A mysterious discharge has leaked into Mill Creek on the Davidson and Williamson County line.
Svan Do used to walk his dog Kay there.
Do said, "I live over there 15 year. I've been retired from Nissan for 12 years. So I usually walk my dog."
Do settled down on Waller Road after he was a translator during the Vietnam War.
Recently, his walks by Mill Creek have been interrupted by a putrid stench.
Do said, "It smell like doo doo. Sheer doo doo, it smells bad."
According to the Metro Water Department, the grey and black substance s not 100% raw sewage.
Samples taken from the site show low levels of E Coli, chlorine, detergent, ground water, and bacteria that is sometimes found in human waste.
Rick Olson said, "It's grey, mixed in we've got white, debris, we've got dead worms.."
Olson lives nearby and he's concerned.
Olson said, "Obviously if it tells you right there to not let your animals drink out of it, it can't be too healthy and my neighbor Svan here has a garden that's probably getting some of its water from this creek! That's a problem!"
There's also a Publix grocery store directly across from the creek on Nolensville Pike at Concord Road.
Olson said, "I'm more concerned about the environmental impact. I think it's wrong."
Metro Water was investigating to figure out what's causing the problem and where it's coming from.
Until then, Do is keeping his dog far away from the contaminated creek.
Do said, "My dog kept itching!"
The Metro Water Department posted a sign in the area advising neighbors to avoid the area.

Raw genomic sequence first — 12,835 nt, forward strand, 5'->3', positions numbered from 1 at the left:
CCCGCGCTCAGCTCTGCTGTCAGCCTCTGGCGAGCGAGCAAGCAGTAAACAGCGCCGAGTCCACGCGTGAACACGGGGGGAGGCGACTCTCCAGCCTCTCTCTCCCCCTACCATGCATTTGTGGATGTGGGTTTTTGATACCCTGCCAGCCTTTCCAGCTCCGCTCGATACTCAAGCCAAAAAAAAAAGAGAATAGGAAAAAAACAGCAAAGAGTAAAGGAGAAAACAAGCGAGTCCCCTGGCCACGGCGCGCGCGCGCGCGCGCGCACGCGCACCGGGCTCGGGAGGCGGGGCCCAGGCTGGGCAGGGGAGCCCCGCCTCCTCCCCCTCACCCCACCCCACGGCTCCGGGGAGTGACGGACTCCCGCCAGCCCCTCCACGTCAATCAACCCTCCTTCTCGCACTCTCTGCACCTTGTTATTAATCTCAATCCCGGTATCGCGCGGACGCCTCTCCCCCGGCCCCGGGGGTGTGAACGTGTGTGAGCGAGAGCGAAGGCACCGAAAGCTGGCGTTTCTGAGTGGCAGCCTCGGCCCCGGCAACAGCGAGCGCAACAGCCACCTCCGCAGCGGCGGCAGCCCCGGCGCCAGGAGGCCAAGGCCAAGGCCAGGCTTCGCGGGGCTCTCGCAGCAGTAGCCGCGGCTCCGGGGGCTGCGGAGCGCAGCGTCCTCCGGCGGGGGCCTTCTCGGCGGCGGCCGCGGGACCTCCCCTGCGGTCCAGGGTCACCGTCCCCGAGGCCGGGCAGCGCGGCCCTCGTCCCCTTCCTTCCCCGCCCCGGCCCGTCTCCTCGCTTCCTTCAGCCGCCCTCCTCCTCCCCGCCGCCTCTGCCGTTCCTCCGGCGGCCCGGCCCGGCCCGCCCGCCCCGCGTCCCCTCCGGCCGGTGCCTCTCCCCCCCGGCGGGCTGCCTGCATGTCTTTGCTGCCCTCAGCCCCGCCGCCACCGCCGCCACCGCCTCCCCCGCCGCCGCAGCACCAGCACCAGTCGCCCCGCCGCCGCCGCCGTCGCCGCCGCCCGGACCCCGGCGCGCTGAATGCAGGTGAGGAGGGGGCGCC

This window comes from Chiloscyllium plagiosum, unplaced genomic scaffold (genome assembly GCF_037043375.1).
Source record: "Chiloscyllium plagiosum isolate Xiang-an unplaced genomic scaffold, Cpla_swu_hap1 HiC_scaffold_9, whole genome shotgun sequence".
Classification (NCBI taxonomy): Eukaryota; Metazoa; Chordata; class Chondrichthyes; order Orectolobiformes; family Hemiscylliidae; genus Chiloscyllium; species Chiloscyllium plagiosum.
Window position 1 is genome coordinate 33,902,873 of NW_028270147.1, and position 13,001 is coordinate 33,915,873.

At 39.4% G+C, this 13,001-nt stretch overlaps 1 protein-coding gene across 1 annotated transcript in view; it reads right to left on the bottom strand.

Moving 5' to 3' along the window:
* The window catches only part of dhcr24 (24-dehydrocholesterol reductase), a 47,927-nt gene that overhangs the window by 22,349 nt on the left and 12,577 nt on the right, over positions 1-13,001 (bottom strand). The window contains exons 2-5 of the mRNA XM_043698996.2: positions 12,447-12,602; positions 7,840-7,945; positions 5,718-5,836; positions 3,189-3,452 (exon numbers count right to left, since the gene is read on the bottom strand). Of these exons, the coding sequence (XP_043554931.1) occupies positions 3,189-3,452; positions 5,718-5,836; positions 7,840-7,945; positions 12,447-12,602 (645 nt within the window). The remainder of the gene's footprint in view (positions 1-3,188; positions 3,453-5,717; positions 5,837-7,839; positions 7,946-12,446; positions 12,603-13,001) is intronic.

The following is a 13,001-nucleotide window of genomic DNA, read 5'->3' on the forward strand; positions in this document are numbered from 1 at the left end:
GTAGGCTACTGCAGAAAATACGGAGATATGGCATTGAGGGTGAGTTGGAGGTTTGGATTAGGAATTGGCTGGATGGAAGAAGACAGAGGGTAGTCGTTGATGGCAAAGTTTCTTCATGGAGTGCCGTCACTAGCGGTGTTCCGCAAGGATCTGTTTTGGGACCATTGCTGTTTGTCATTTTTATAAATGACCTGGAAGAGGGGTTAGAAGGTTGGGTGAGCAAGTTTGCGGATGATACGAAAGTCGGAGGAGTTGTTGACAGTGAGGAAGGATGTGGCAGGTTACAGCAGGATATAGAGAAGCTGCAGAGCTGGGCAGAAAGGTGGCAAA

Metro Water Services Manager of Strategic Communications Sonia Allman responded with the following statement:
Unfortunately, we have, to date, been unable to identify the discharge or source. However, intensive investigation is being done to identify the discharge, determine the source and stop the flow. We have done almost daily site inspections and/or sampling since mid-July.
Notices were posted along the creek bank to notify residents of the concern as based on odor and appearance, it appears to be a sewer leak, even though we have been unable to confirm such.
The discharge is unusual in several ways. It does not appear to be a constant flow and is intermittent based on the water table (rainfall) ; The discharge smells of sulfur from a distance and has more if a sewage odor in close proximity; and the coloration of the discharge has been inconsistent.
Multiple samples taken at the discharge location have shown relatively low E. coli levels which is not indicative of sewage. However, PCR samples have shown elevated levels of human bacteroides. (This test shows both live and dead bacteria; therefore, it does not necessarily prove an active sewage leak.) The sample results also showed detergents and chorine present in the sample which are typically not detected in sewer main leaks.
The 30" sewer main in the area has been plugged and televised for breaks and/or cracks. The inspection found ground water entering the sewer at several joints. Cost estimates are being obtained now to correct the defect and a contract for the work will be expedited. We have also performed numerous dye tests on surrounding infrastructure including bathrooms and sewer service lines of area businesses and area septic tanks. In each of these tests, there was no evidence of the dye entering Mill Creek.
Due to the elevated chlorine levels, we have also done water leak investigations and have been unable to locate any water leaks. (The theory was that a water line leak could potentially be liberating possible material held in the soil from any old septic tanks nearby).
We are also investigating sewer mains in surrounding areas as it may be possible that a leak could be French draining down the gravel pipe bedding of the 30" sewer main and discharging to the creek at the current location.
We will continue investigating until we are able to determine the source of the discharge and eliminate it.